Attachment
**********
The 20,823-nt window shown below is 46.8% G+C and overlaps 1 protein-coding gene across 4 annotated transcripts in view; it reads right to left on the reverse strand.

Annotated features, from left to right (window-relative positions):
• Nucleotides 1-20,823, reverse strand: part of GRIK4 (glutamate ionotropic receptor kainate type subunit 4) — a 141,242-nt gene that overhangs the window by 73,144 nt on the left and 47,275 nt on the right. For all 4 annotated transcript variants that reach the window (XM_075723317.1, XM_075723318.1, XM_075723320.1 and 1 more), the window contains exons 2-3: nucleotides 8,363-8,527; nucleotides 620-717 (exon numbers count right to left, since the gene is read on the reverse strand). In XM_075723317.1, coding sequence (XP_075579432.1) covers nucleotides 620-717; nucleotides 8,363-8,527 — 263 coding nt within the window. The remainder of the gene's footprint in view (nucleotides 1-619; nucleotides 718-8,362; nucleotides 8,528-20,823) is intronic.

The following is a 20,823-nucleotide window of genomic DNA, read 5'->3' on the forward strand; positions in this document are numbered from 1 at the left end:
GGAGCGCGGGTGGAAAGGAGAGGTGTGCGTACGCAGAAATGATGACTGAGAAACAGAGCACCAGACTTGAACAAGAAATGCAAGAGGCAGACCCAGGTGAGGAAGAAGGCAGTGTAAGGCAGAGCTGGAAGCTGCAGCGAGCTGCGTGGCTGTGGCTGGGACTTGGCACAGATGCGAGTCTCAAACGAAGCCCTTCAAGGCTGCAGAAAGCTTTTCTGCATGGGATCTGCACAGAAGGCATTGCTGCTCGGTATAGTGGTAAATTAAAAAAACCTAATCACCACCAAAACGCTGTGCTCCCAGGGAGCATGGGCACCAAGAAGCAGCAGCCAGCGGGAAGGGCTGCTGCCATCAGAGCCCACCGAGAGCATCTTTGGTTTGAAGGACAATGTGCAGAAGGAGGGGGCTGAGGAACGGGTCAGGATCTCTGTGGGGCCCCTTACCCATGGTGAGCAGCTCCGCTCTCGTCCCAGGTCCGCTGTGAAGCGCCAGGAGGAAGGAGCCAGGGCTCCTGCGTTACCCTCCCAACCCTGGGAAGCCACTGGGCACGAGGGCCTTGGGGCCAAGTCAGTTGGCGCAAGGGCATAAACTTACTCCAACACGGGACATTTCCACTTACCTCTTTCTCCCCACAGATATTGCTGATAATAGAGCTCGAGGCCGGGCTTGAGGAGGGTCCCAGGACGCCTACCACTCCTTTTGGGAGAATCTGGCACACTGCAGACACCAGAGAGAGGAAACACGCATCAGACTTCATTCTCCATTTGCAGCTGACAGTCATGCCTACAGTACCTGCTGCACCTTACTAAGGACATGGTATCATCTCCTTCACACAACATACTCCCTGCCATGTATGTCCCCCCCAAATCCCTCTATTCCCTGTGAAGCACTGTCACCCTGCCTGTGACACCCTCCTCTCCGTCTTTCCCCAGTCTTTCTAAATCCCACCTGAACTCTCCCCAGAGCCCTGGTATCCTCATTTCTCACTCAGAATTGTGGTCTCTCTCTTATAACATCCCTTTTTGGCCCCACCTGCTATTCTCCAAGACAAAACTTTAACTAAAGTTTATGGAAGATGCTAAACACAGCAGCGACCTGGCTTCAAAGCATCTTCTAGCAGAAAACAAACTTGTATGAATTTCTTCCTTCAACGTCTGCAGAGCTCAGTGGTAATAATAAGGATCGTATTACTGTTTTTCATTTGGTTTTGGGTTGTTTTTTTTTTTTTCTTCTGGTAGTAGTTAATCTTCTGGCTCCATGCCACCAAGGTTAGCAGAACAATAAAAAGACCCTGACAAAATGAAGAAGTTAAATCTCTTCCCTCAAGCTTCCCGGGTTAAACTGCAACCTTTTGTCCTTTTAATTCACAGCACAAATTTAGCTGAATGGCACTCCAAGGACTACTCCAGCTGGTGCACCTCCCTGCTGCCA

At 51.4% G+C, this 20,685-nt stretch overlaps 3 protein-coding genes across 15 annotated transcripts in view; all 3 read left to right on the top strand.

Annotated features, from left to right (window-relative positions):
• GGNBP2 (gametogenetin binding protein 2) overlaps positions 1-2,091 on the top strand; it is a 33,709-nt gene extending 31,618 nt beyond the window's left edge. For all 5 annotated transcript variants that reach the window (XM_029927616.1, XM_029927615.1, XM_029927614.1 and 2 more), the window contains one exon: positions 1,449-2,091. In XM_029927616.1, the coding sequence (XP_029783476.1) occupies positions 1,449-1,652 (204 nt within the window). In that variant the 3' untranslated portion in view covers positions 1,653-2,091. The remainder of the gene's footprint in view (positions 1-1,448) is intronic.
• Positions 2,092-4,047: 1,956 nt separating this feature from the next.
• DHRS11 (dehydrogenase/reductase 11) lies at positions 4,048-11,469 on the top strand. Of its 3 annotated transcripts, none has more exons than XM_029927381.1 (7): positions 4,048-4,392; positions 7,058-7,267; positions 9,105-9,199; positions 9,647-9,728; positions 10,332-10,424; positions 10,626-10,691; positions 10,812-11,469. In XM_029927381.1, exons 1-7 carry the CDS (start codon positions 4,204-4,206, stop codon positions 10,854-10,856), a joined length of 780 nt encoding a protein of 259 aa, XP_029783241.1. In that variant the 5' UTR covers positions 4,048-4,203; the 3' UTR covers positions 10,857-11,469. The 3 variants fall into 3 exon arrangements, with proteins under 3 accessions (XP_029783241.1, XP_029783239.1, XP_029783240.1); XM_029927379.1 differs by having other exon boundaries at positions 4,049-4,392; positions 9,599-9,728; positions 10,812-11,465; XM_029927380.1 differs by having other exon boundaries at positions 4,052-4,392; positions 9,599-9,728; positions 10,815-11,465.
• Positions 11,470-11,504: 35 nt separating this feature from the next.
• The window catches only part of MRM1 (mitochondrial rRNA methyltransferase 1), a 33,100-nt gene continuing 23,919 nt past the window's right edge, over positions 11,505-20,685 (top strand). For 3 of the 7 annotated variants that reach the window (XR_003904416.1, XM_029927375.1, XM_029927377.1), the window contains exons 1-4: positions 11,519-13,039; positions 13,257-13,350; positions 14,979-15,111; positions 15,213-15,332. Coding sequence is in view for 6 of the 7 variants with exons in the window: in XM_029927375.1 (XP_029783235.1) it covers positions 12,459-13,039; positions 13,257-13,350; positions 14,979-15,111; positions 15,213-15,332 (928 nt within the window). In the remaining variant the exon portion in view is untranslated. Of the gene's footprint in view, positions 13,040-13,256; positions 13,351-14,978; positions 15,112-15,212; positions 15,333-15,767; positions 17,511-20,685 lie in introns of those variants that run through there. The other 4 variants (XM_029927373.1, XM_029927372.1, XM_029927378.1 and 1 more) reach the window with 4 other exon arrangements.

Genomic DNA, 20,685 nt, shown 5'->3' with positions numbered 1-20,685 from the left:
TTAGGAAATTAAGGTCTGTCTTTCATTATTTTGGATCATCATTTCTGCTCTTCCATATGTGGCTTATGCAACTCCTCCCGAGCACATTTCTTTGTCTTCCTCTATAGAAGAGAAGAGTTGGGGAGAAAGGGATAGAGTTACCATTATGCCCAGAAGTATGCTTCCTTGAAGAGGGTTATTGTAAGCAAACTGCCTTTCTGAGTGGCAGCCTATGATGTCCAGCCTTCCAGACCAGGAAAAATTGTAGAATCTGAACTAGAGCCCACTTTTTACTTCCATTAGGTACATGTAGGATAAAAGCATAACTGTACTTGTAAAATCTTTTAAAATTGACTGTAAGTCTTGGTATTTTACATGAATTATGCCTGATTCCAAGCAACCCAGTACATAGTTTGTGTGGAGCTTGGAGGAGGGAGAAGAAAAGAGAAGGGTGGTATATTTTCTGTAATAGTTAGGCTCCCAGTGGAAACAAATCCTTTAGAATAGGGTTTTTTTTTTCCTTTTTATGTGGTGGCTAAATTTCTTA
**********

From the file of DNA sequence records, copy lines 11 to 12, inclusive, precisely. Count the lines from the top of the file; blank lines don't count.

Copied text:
• Positions 11,470-11,504: 35 nt separating this feature from the next.
• The window catches only part of MRM1 (mitochondrial rRNA methyltransferase 1), a 33,100-nt gene continuing 23,919 nt past the window's right edge, over positions 11,505-20,685 (top strand). For 3 of the 7 annotated variants that reach the window (XR_003904416.1, XM_029927375.1, XM_029927377.1), the window contains exons 1-4: positions 11,519-13,039; positions 13,257-13,350; positions 14,979-15,111; positions 15,213-15,332. Coding sequence is in view for 6 of the 7 variants with exons in the window: in XM_029927375.1 (XP_029783235.1) it covers positions 12,459-13,039; positions 13,257-13,350; positions 14,979-15,111; positions 15,213-15,332 (928 nt within the window). In the remaining variant the exon portion in view is untranslated. Of the gene's footprint in view, positions 13,040-13,256; positions 13,351-14,978; positions 15,112-15,212; positions 15,333-15,767; positions 17,511-20,685 lie in introns of those variants that run through there. The other 4 variants (XM_029927373.1, XM_029927372.1, XM_029927378.1 and 1 more) reach the window with 4 other exon arrangements.